The National League for Democracy dominates both houses of the Union hluttaw but coalition building will be the priority today in some of the 14 state and regional parliaments convening for the first time with members elected last November.
Daw Aung San Suu Kyi’s party swept all seven of the regional assemblies, demolishing the military-backed Union Solidarity and Development Party in Myanmar’s Bamar-majority heartland. The NLD’s message of change also resonated in the ethnic-minotiry-dominated borderlands of the seven states, but the military’s allocation of 25 percent of seats helped the Tatmadaw-USDP alliance retain control of Shan State while no single party or bloc emerged with a majority in Rakhine or Chin states.
The largest by far of the 14 states and regions, Shan State with its strategic location on the border with China and wealth of natural resources could be considered the greatest prize. With voting cancelled for 14 of 156 seats because of conflict or an absence of government control, the Tatmadaw and the USDP hold a slim majority and probably can also count on the backing of smaller ethnic allies.
Last week’s first sessions of the lower and upper houses in the Union parliament saw the NLD’s choices as Speakers and their deputies nominated unopposed. However, as confirmed yesterday by U Thein Zaw, Manton township MP for the Ta’ang National Party, the selection of Shan State’s Speaker and deputy will come through a vote – unless there is a prior negotiated deal.
“If they cannot negotiate the positions, then it will be a situation of voting,” U Thein Zaw said. He also noted that the USDP won the most elected positions and was in alliance with the military bloc, while the Shan Nationalities League for Democracy and the NLD could also form a minority coalition with more than 20 seats each.
Khun San Lwin, Hopone MP for the Pa-O National Organisation with six seats, said party affiliation was not a priority and the Speaker should be able to follow the rules and lead a team.
U Yan Kyaw, Hopan township MP for the Wa Democratic Party which holds two seats, said, “We have no party obsession. I will be happy if the Speaker is someone who will give priority to smaller parties and the ethnic minorities. I’ll proudly accept whatever party he is from.”
In Chin State, where the NLD won 12 out of a total of 24 seats, a likely coalition would see an agreement with the Zomi Congress for Democracy which took two spots.
However the situation is far more complex in the troubled state of Arakan (Rakhine) where the government stripped the Muslim Rohingya minority of their right to vote last year. The Arakan National Party, a defender of the rights of the Buddhist majority, and an affiliated independent fell one vote short of a majority in the 47-seat state assembly.
The Tatmadaw is the next largest force with 12 seats, while the NLD took nine.
The ANP leadership, meeting at the party headquarters in Akyab (Sittwe) over the weekend, reaffirmed the decision it took on January 19 to play the role of opposition in parliament if the NLD did not give it the possibility of forming the state government.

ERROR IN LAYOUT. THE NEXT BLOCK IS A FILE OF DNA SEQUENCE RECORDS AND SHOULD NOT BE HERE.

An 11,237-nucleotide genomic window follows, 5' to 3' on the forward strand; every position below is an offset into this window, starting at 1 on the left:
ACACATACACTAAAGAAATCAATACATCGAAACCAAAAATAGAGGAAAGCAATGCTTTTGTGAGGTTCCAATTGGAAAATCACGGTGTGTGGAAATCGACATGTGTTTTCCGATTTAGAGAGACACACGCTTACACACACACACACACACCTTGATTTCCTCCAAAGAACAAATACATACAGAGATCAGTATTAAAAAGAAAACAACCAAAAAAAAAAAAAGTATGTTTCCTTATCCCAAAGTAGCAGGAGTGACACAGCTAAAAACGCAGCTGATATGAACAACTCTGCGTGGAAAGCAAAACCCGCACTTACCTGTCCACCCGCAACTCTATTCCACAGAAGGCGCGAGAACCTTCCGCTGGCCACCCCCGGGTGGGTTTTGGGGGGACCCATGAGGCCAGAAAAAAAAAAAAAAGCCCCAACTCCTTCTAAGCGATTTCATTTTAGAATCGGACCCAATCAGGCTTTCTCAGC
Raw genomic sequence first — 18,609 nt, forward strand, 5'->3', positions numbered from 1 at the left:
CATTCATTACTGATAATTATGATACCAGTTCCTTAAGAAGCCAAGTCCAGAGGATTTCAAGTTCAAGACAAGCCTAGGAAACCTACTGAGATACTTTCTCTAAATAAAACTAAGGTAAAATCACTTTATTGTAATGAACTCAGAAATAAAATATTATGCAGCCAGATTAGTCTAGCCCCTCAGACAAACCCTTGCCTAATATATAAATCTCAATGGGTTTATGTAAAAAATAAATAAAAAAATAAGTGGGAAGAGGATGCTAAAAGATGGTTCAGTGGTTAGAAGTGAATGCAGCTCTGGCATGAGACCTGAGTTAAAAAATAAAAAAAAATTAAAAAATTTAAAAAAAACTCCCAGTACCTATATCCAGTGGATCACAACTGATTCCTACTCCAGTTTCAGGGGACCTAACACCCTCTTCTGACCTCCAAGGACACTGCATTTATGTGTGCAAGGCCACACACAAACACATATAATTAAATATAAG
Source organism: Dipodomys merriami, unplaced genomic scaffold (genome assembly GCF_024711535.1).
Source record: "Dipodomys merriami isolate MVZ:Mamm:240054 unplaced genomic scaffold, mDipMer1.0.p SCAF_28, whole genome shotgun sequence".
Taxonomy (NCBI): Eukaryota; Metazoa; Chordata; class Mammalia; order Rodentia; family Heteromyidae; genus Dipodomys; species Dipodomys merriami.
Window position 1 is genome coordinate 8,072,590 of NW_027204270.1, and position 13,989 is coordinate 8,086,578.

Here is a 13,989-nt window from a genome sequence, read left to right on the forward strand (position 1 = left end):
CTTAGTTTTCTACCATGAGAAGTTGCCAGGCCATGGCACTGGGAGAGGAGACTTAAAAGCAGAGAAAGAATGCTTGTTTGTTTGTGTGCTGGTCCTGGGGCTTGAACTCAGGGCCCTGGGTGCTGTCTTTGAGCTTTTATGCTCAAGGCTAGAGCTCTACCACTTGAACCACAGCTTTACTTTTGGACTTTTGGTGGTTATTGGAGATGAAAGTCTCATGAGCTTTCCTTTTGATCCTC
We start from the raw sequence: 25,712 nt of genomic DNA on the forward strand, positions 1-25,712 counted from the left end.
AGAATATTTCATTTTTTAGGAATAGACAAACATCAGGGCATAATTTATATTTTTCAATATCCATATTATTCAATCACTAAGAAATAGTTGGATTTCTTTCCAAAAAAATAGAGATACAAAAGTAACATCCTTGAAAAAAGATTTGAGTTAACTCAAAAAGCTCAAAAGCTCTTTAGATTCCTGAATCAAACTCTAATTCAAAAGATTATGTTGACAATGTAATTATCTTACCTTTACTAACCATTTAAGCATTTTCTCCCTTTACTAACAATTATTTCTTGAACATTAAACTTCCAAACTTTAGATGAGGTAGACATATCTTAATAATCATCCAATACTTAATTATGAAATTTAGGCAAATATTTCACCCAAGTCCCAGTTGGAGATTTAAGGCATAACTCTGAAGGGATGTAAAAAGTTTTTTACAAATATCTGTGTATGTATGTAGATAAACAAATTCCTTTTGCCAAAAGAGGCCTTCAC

“It does not mean we are going to be against the NLD on whatever the party does. It means we will oppose the NLD if the party does something wrong for Arakan (Rakhine) State,’’ party secretary U Tun Aung Kyaw said.
However, he also made clear that the ANP preferred that the state’s next chief minister – who is to be appointed by the president – should have a military background and support of the Tatmadaw. He said the state needed strong security protection from the national level following the communal violence that erupted in 2012.
“At the moment the conditions in Arakan (Rakhine) State make it necessary to have the support of the military and its security protection. This might be difficult to get from a civilian government now,’’ U Tun Aung Kyaw said.
Analysts say that how the NLD manages to govern in states where it does not command a parliamentary majority could become an important theme in the peace process where one of the key demands of ethnic armed groups and minority parties is more devolution of power from Nay Pyi Taw.
Last July, the military blocked a proposed constitutional amendment which would grant state parliaments the power to choose chief ministers. However other changes were approved to schedules 2 and 5 of the charter.
These schedules lay out the areas in which the state and region parliaments and governments can legislate and collect taxes. They have been broadened significantly, so that state and region governments can now collect income and commercial tax, grant permits for mining businesses, oversee industrial zones, and approve and manage private schools and hospitals.
In Yangon Region, where the NLD has a strong majority, the party is expected to appoint U Tin Maung Tun from Dagon township as Speaker and U Lin Naing Myint from Kamaryut as deputy speaker.
According to unconfirmed leaks from party sources, U Phyo Min Thein, an NLD MP from Hlegu township, is being considered for the position of chief minister.
Note: Changes have been made, Myanmar Times is not responsible for these.
Source: Myanmar Times